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Fernande DECRUCK (1896-1954) Pavane [4:23] Saxophonescas (1943) [20:35] Deux Berceuses (1935) [6:16] Variations saxophoniques (c.1939) [17:08] Saxofonia di camera [12:06] Saxophonie [4:05]
rec. July 2020, Conservatoire, Champigny-sur-Marne NOMAD MUSIC NMM088 [64:33]
It’s relatively unusual to find a whole disc devoted to the music of Fernande Breilh-Decruck (more commonly Fernande Decruck). She is usually found in anthologies of saxophone compositions, whether European or inter-war or in other contexts. This makes the focus on an hour’s worth of her pieces, some undated, from the mid-30s onwards, the more valuable.
A prize-winner at the Paris Conservatoire, where she stayed on to teach harmony – one of the students who remained grateful to her was Olivier Messiaen – it was a move to America with her husband Maurice, a double bassist who doubled saxophone and played in the Philharmonic-Symphony Orchestra of New York under Toscanini, that seems to have opened her ears to the potential of the saxophone as a soloistic presence: her own first study was the organ. Her earliest compositions coincided with the establishment of truly virtuosic classical saxophonists in France, most prominently Marcel Mule and François Combelle: jazz aficionados will remember his son Alix Combelle, a mighty presence on the Parisian jazz scene from the 30s onwards who often played with the Quintet of the Hot Club of France.
There are six works for saxophone quartet to consider from her earliest known piece for the instrument, the warm and gentle Pavane onwards. Deux Berceuses was originally written for horn quartet but re-sculpted for the saxophone. The first is not too melancholic considering it was dedicated to the Unknown Soldier. The second is refined and elegant. Saxophonescas – with a linguistic tip of the hat, one assumes, to Granados – dates from the war years and is cast in eight fragrant and contrasting movements. These descriptive pieces sport witty titles (Faunesque, Fuguesque, Histoire sans nom are just three) and have evocative, succinct and stylish profiles; there’s delicacy as well as vivacity in this enchanting set. Variations saxophoniques is an elegantly turned sequence, where rather unusually for her, one finds folksy moments, allied to very clear French textures, melancholic hues and a jovial fugue to end.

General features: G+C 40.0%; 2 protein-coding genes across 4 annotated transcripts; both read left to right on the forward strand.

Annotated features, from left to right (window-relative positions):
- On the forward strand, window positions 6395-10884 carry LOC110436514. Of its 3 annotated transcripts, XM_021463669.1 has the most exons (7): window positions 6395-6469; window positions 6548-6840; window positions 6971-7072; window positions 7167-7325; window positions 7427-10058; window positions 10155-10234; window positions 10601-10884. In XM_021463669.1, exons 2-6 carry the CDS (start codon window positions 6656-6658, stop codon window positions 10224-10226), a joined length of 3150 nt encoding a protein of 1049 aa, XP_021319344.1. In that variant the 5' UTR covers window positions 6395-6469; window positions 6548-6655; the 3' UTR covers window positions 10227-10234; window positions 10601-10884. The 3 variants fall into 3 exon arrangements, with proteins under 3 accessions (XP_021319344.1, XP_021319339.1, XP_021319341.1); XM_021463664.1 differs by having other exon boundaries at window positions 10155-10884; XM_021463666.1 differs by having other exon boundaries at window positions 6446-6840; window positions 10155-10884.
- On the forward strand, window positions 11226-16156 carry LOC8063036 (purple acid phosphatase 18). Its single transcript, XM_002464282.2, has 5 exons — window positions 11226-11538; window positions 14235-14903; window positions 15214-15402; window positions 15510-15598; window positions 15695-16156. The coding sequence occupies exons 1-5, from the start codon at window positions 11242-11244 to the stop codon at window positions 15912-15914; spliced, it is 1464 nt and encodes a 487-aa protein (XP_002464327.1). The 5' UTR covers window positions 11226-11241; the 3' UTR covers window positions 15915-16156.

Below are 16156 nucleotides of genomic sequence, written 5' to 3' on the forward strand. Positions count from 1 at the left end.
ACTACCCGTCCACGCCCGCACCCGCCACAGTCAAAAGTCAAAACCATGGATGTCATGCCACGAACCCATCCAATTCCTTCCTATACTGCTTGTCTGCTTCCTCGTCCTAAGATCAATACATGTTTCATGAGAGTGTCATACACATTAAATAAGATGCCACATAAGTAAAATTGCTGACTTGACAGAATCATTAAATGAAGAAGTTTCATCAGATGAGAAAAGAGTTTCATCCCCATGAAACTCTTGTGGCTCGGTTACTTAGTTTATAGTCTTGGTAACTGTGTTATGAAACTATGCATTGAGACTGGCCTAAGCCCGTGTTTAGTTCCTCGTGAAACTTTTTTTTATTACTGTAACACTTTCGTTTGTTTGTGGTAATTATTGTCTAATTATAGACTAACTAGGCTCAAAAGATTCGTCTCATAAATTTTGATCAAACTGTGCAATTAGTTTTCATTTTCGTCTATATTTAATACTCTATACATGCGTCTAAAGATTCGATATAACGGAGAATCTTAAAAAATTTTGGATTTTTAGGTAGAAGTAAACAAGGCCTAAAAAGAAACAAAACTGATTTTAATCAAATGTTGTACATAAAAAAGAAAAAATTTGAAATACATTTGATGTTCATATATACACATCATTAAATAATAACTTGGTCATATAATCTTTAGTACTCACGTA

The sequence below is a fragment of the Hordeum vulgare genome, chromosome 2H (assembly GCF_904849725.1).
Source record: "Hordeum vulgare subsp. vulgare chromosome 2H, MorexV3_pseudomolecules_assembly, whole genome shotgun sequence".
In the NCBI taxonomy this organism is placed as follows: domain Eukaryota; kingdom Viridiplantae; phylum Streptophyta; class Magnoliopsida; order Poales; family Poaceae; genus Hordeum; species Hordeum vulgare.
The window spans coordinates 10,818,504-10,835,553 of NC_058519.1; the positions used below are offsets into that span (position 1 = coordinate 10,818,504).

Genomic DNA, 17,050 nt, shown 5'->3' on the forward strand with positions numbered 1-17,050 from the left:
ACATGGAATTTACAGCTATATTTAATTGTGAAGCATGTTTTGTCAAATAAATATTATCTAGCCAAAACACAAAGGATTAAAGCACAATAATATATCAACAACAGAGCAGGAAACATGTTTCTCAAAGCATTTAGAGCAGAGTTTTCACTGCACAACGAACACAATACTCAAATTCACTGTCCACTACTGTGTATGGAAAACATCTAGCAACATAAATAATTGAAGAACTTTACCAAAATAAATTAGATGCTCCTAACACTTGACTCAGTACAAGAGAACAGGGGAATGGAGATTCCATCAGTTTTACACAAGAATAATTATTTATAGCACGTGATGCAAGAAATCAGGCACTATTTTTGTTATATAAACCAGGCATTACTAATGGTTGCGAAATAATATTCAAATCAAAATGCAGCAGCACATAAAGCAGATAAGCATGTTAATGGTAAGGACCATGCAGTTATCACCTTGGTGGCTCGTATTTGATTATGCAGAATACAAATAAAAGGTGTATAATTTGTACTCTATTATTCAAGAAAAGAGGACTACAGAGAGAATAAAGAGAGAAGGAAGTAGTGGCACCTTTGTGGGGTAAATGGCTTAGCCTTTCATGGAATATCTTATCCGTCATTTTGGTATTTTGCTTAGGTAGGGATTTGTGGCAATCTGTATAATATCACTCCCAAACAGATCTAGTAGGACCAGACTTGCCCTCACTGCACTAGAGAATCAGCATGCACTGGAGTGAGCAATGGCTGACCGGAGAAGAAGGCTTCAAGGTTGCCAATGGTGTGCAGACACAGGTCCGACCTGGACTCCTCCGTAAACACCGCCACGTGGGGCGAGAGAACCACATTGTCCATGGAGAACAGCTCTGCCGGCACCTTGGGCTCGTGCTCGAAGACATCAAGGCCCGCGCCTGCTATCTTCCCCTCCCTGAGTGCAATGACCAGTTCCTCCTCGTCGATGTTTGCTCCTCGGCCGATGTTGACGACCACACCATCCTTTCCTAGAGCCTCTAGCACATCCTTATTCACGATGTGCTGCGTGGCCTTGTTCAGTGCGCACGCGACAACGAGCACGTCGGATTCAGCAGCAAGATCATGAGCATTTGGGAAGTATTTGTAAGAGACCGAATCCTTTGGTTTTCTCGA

Saxofonia di camera was long thought to be lost but has reappeared in recent years, though no date of composition is ascribed in the notes. In four movements with a slow introduction, textures are clear and there are some audaciously conceived dynamics. Lightly neo-classical, this is another notable example of her elegant Gallic muse. The final piece is the brief, three-movement Saxophonie, with a songful elegance in its central movement and in its finale the only audible evidence in this selection of any jazz influence.
Quatuor Ellipsos brings this repertoire to life with lyricism and incisive technique. It has been finely recorded and the notes are to the point. If you’ve encountered her music on anthology albums and have wondered what else is out there, this is a prime candidate for your listening.